Virtual Open Studios Stop 3: Blue Çay

This is a painting that I’m actually still working on and might change later; but it’s giving me so much life right now that I really wanted to share it. It feels personal, almost like a journal or a scrapbook, so I’m not sure if it’s the kind of thing that will resonate with anyone besides me. But I’m still so excited about it that I don’t want to keep it inside.

I’m kind of thinking of it as my covid-19 isolation inspiration board of sorts: what I’m thinking about, praying for, what’s making me happy.

IMG_20200423_162656

It’s in the loosely abstracted cityscape form that I’ve been trying to leave behind actually. I did a lot of these collages of sort of city skylines with lots of high rises and sky scrapers, sort of to evoke the idea of a dense city rather than actually representing any real city, and also because the visual pattern of overlapping right angles is something I really enjoy (and often paint fully abstracted too). But sometimes they feel too Coruscant to me and not grounded enough in a real place. So I’ve been trying to try other things instead! But it’s a comforting habit of mine, and I’m being generous with myself and letting myself do something comforting.

The color palette feels really soothing to me too–it’s different for me to do so much blue without lots of brown or orange but I like it.

What is most unique about this painting, for me, is that normally I kind of downplay the text in my collages. I want it to be there more for texture and as a background pattern, not for content. But this time I leaned into the content, giving each building or skyscraper at least one word, providing contrast and energy to the painting but also meaning

IMG_20200423_162708I’m going to go through all the black on white visible words and explain why I picked them. Some are obvious, others not so much. 

Please note: The white on black Urdu text I did not pick for meeting but rather because the black added some nice visual contrast. It’s from what I think is the classifieds section of the New York Pakistani newspaper and most of the text seemed to be the names of businesses when I checked it with Google translate.

  1. Top left: “Coragem” = courage in Portuguese
  2. Chinese characters, second from left. I used Google Translate and it seems this either means “beautiful/livable city” or the name of a specific place/city. I don’t completely trust Google translate but I just like that it has a reference to a city, any city.
  3. 3rd from left: “encontrada” = encountered or met, in Portuguese. I like the suggestion of discovering something new and unexpected.
  4. Below “encontrada” is the word “Bangladesh” in Bangla. My husband’s family is originally from Bangladesh so it’s a word that holds a lot of meaning and memories for some people I love very much. 
  5. 4th from the right: “Sagar” is the name of a Bangladeshi take out restaurant in Queens, New York. Their food is delicious and I really hope they are still in business after this shutdown.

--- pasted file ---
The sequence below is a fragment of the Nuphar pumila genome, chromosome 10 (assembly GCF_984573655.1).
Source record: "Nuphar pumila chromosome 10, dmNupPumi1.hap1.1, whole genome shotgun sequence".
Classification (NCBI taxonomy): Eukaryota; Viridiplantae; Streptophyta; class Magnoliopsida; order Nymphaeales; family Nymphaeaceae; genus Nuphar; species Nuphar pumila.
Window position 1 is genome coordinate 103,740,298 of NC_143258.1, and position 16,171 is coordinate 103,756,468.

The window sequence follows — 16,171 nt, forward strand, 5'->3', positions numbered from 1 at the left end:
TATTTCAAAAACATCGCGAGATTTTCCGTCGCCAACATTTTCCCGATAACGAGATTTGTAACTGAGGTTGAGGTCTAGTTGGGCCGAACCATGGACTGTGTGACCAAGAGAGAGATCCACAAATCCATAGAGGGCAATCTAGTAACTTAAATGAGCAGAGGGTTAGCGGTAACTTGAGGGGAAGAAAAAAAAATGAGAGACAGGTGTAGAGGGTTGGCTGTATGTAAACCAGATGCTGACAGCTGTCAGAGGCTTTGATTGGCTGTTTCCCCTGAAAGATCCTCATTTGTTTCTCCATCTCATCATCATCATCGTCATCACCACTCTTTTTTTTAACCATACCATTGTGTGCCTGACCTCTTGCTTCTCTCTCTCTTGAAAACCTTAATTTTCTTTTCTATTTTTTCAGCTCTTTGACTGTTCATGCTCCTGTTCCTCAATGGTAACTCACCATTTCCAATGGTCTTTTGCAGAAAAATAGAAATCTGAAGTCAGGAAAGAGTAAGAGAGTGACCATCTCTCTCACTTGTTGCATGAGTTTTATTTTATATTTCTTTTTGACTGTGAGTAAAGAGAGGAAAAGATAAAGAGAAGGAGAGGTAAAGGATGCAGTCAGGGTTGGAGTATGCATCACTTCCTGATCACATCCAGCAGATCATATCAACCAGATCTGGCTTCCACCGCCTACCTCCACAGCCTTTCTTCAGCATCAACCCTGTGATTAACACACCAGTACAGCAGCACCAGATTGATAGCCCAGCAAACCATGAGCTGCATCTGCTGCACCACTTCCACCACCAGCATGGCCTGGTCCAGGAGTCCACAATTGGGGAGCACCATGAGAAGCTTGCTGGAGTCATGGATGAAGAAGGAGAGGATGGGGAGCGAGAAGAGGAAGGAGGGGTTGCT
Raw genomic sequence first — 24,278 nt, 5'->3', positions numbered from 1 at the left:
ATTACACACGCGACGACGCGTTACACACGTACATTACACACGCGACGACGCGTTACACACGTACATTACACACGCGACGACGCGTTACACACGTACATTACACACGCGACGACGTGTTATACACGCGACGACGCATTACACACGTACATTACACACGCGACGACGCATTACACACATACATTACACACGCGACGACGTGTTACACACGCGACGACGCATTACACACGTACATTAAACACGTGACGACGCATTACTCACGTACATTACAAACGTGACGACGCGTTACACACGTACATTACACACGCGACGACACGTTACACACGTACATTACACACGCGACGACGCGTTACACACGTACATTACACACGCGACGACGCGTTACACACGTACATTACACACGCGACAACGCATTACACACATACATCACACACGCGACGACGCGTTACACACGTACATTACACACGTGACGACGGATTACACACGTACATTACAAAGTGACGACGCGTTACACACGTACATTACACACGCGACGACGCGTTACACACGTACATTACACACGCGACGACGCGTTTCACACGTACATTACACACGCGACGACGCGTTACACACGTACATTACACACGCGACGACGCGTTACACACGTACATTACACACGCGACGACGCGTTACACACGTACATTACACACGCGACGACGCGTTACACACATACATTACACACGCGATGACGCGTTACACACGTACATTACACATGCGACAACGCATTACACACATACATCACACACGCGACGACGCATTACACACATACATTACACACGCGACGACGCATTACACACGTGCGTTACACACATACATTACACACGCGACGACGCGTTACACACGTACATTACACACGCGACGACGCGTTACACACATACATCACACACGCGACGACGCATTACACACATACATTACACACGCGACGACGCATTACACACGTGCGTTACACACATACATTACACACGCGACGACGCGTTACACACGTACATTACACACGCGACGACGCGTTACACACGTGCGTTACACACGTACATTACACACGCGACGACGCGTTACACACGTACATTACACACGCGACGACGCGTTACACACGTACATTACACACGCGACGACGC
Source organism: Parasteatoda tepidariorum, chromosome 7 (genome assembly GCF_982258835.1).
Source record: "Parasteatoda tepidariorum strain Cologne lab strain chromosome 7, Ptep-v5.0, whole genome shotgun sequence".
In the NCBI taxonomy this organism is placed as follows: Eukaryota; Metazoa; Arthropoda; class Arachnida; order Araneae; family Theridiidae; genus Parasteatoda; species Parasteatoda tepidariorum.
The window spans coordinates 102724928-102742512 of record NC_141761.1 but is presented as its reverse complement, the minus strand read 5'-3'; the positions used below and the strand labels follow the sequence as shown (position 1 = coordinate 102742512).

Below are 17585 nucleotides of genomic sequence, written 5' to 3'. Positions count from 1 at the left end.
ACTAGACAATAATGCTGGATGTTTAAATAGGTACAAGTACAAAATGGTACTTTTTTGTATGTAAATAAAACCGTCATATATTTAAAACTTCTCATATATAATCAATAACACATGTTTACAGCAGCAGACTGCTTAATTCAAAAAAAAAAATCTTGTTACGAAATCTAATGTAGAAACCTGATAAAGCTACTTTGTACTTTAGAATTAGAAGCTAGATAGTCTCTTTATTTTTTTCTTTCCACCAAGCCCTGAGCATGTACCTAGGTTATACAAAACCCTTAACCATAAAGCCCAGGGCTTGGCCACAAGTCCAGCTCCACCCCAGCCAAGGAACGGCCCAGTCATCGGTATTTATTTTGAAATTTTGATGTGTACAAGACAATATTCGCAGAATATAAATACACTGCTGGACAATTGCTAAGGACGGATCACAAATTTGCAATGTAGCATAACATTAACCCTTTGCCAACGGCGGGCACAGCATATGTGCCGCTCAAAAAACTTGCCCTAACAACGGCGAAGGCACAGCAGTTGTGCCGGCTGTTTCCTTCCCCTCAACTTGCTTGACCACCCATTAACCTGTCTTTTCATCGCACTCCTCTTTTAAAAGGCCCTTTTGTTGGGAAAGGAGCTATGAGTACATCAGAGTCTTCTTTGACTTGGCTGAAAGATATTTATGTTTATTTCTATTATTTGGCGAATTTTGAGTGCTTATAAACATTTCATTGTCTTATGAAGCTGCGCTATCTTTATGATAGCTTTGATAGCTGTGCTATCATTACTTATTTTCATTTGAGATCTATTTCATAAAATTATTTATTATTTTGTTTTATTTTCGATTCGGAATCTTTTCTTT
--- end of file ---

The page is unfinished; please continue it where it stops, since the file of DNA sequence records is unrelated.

6. Next to that is “Nuevos trenes de la” which connects to the “linea roja” further down–from an El Mundo (Boston’s local Spanish language newspaper) article about new Red Line trains. It just makes me happy as very Boston reference–new trains on the Red Line is absolutely big news!
  7. The biggest word, “Çay” = tea in Turkish (it’s pronounced chai). I have a dear friend who lives in Istanbul and I’ve been lucky enough to get to visit her a few times. Every visit has included lots and lots of delicious Turkish tea. I included this word both as a way to celebrate what I love about Istanbul and my friend there (and because it’s one of the few Turkish words I can actually recognize) but also because Istanbul has indirectly inspired a lot of my paintings. There is something about the way the light hits the residential neighborhoods in the very hilly Asian side of Istanbul which has been a sort of visual refrain inside my head and has influenced almost all the cityscape paintings I have made.
  8. Next to “çay” is “Somerville”, where I live!
  9. Below that is “saude” = “health” in Portuguese
  10. And below that is “realiza” = “realize” in Potuguese, but in the sense of “make it so, make it true, bring it to life”
  11. Starting at the left again we have: “ajudam” = “they help” in Portuguese. So many people are helping right now!
  12. Next, “Vocé” = “you” in Portuguese.
  13. Then, the word “kemon” in Bangla = “how”
  14. Above that, “Trabajo” = “work” in Spanish
  15. Next, “Amor” = “love” in Spanish and Portuguese
  16. Next, “mulheres” = “women” in Portuguese. Because we kick ass, right now and always.
  17. Next, “projecto” = “project” in Portuguese. Let’s get to work!
  18. Under that, in Bangla characters, “New York”. I love this because most of the time when I spend time in New York, it’s in a very Bangladeshi neighborhood of Queens. And, especially in these coronavirus times, I’ve been thinking about New York a lot, especially my family members who live there and work in healthcare. 
  19. Finally, “quem” = “who”, in Portuguese.

Leave a Reply

Fill in your details below or click an icon to log in:

WordPress.com Logo

You are commenting using your WordPress.com account. Log Out /  Change )

Google photo

You are commenting using your Google account. Log Out /  Change )

Twitter picture

You are commenting using your Twitter account. Log Out /  Change )

Facebook photo

You are commenting using your Facebook account. Log Out /  Change )

Connecting to %s